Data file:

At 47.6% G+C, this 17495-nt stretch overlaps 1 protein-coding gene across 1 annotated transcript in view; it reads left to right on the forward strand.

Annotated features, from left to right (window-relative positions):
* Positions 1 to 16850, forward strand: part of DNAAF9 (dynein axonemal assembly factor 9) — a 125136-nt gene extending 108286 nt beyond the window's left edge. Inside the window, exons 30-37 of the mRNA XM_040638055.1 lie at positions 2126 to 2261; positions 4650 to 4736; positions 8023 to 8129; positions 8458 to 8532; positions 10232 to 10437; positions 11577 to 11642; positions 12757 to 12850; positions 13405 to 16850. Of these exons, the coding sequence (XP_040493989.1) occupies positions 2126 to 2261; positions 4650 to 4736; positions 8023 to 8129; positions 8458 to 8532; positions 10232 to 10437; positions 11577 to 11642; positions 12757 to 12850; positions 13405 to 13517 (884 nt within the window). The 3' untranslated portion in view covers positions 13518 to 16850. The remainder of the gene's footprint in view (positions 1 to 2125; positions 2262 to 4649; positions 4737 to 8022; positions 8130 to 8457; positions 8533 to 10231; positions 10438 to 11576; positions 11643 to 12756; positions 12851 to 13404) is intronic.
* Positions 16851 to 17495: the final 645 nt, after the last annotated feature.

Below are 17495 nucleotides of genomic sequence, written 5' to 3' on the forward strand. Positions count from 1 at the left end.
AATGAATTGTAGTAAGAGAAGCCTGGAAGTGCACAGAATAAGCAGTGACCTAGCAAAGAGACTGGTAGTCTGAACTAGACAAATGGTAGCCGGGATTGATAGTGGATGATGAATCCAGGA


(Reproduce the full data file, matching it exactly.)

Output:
At 47.6% G+C, this 17495-nt stretch overlaps 1 protein-coding gene across 1 annotated transcript in view; it reads left to right on the forward strand.

Annotated features, from left to right (window-relative positions):
* Positions 1 to 16850, forward strand: part of DNAAF9 (dynein axonemal assembly factor 9) — a 125136-nt gene extending 108286 nt beyond the window's left edge. Inside the window, exons 30-37 of the mRNA XM_040638055.1 lie at positions 2126 to 2261; positions 4650 to 4736; positions 8023 to 8129; positions 8458 to 8532; positions 10232 to 10437; positions 11577 to 11642; positions 12757 to 12850; positions 13405 to 16850. Of these exons, the coding sequence (XP_040493989.1) occupies positions 2126 to 2261; positions 4650 to 4736; positions 8023 to 8129; positions 8458 to 8532; positions 10232 to 10437; positions 11577 to 11642; positions 12757 to 12850; positions 13405 to 13517 (884 nt within the window). The 3' untranslated portion in view covers positions 13518 to 16850. The remainder of the gene's footprint in view (positions 1 to 2125; positions 2262 to 4649; positions 4737 to 8022; positions 8130 to 8457; positions 8533 to 10231; positions 10438 to 11576; positions 11643 to 12756; positions 12851 to 13404) is intronic.
* Positions 16851 to 17495: the final 645 nt, after the last annotated feature.

Below are 17495 nucleotides of genomic sequence, written 5' to 3' on the forward strand. Positions count from 1 at the left end.
AATGAATTGTAGTAAGAGAAGCCTGGAAGTGCACAGAATAAGCAGTGACCTAGCAAAGAGACTGGTAGTCTGAACTAGACAAATGGTAGCCGGGATTGATAGTGGATGATGAATCCAGGA